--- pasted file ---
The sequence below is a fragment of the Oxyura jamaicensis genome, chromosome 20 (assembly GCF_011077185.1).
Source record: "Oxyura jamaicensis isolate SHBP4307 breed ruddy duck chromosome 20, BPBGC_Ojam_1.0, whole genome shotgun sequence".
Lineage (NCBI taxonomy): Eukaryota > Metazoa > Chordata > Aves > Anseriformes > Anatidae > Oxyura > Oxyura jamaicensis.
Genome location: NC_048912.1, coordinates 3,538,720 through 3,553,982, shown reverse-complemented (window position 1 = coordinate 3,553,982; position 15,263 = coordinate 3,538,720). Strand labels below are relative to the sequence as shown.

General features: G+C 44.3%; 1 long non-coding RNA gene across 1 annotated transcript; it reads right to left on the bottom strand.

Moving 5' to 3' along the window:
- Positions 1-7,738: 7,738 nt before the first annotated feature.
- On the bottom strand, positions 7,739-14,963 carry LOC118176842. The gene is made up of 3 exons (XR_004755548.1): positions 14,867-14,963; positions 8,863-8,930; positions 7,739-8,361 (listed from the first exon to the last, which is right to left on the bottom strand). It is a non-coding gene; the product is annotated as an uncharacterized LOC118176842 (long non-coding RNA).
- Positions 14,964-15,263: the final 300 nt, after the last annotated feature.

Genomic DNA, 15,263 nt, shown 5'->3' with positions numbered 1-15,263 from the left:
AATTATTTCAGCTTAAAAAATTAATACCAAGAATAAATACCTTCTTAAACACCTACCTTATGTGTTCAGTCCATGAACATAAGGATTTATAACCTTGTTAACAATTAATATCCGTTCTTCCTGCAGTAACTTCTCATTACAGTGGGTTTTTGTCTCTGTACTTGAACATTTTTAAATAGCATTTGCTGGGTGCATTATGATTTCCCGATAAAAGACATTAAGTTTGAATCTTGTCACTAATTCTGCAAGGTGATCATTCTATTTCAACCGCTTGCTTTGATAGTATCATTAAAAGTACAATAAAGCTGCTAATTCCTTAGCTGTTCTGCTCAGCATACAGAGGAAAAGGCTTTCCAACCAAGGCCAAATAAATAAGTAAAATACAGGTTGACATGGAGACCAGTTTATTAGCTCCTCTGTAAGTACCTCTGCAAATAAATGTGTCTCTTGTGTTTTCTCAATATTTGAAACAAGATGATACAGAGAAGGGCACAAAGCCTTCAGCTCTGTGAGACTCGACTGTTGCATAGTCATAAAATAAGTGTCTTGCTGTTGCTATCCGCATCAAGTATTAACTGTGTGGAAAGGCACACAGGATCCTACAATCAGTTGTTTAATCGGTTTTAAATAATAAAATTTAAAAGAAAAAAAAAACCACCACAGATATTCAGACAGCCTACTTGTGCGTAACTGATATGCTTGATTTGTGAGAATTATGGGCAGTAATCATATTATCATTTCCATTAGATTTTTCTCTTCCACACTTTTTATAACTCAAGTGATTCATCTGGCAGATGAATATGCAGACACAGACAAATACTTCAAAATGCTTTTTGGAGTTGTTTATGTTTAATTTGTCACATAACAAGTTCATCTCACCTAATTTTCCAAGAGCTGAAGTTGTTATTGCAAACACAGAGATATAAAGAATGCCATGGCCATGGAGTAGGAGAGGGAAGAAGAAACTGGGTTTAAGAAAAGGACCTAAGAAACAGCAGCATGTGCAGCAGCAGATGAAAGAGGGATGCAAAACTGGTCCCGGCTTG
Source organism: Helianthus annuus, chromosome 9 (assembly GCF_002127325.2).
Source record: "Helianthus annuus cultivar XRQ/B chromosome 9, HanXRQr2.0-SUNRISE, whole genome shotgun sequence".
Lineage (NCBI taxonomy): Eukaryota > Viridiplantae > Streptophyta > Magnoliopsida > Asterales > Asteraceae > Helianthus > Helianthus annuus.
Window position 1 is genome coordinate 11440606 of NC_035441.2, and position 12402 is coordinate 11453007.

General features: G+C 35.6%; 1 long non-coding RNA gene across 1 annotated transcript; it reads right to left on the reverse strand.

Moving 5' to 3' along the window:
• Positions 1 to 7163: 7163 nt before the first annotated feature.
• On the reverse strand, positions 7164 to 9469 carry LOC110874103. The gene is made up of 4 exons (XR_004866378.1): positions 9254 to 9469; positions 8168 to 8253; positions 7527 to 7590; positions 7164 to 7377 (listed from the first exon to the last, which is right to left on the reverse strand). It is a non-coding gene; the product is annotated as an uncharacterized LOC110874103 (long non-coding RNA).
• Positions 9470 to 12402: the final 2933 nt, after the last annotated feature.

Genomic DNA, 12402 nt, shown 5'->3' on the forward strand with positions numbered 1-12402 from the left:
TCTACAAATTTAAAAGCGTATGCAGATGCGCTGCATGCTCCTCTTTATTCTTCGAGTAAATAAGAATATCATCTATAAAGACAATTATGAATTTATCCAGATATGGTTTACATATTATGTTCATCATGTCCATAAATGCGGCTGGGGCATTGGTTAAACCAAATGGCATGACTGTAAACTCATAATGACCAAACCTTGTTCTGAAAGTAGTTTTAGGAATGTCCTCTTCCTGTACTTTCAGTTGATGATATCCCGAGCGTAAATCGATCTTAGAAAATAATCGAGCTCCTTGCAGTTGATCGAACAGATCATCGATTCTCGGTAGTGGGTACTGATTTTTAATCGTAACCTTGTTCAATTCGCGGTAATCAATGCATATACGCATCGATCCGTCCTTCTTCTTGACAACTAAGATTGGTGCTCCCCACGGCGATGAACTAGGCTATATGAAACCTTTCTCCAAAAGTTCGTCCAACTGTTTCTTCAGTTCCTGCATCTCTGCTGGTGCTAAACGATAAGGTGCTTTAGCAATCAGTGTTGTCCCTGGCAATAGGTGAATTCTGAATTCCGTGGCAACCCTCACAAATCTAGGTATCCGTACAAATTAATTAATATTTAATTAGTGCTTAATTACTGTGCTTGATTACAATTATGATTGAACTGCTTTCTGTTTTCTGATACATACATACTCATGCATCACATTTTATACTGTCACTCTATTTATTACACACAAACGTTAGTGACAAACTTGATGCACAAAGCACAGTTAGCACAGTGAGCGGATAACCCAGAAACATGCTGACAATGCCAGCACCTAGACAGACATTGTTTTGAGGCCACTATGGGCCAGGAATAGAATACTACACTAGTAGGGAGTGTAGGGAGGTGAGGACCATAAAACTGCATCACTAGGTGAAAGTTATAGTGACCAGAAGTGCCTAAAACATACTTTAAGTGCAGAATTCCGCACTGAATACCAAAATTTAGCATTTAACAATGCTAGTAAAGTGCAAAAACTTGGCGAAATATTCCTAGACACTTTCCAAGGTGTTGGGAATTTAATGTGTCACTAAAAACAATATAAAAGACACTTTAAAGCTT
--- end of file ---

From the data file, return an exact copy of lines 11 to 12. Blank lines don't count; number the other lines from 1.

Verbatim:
AATTATTTCAGCTTAAAAAATTAATACCAAGAATAAATACCTTCTTAAACACCTACCTTATGTGTTCAGTCCATGAACATAAGGATTTATAACCTTGTTAACAATTAATATCCGTTCTTCCTGCAGTAACTTCTCATTACAGTGGGTTTTTGTCTCTGTACTTGAACATTTTTAAATAGCATTTGCTGGGTGCATTATGATTTCCCGATAAAAGACATTAAGTTTGAATCTTGTCACTAATTCTGCAAGGTGATCATTCTATTTCAACCGCTTGCTTTGATAGTATCATTAAAAGTACAATAAAGCTGCTAATTCCTTAGCTGTTCTGCTCAGCATACAGAGGAAAAGGCTTTCCAACCAAGGCCAAATAAATAAGTAAAATACAGGTTGACATGGAGACCAGTTTATTAGCTCCTCTGTAAGTACCTCTGCAAATAAATGTGTCTCTTGTGTTTTCTCAATATTTGAAACAAGATGATACAGAGAAGGGCACAAAGCCTTCAGCTCTGTGAGACTCGACTGTTGCATAGTCATAAAATAAGTGTCTTGCTGTTGCTATCCGCATCAAGTATTAACTGTGTGGAAAGGCACACAGGATCCTACAATCAGTTGTTTAATCGGTTTTAAATAATAAAATTTAAAAGAAAAAAAAAACCACCACAGATATTCAGACAGCCTACTTGTGCGTAACTGATATGCTTGATTTGTGAGAATTATGGGCAGTAATCATATTATCATTTCCATTAGATTTTTCTCTTCCACACTTTTTATAACTCAAGTGATTCATCTGGCAGATGAATATGCAGACACAGACAAATACTTCAAAATGCTTTTTGGAGTTGTTTATGTTTAATTTGTCACATAACAAGTTCATCTCACCTAATTTTCCAAGAGCTGAAGTTGTTATTGCAAACACAGAGATATAAAGAATGCCATGGCCATGGAGTAGGAGAGGGAAGAAGAAACTGGGTTTAAGAAAAGGACCTAAGAAACAGCAGCATGTGCAGCAGCAGATGAAAGAGGGATGCAAAACTGGTCCCGGCTTG
Source organism: Helianthus annuus, chromosome 9 (assembly GCF_002127325.2).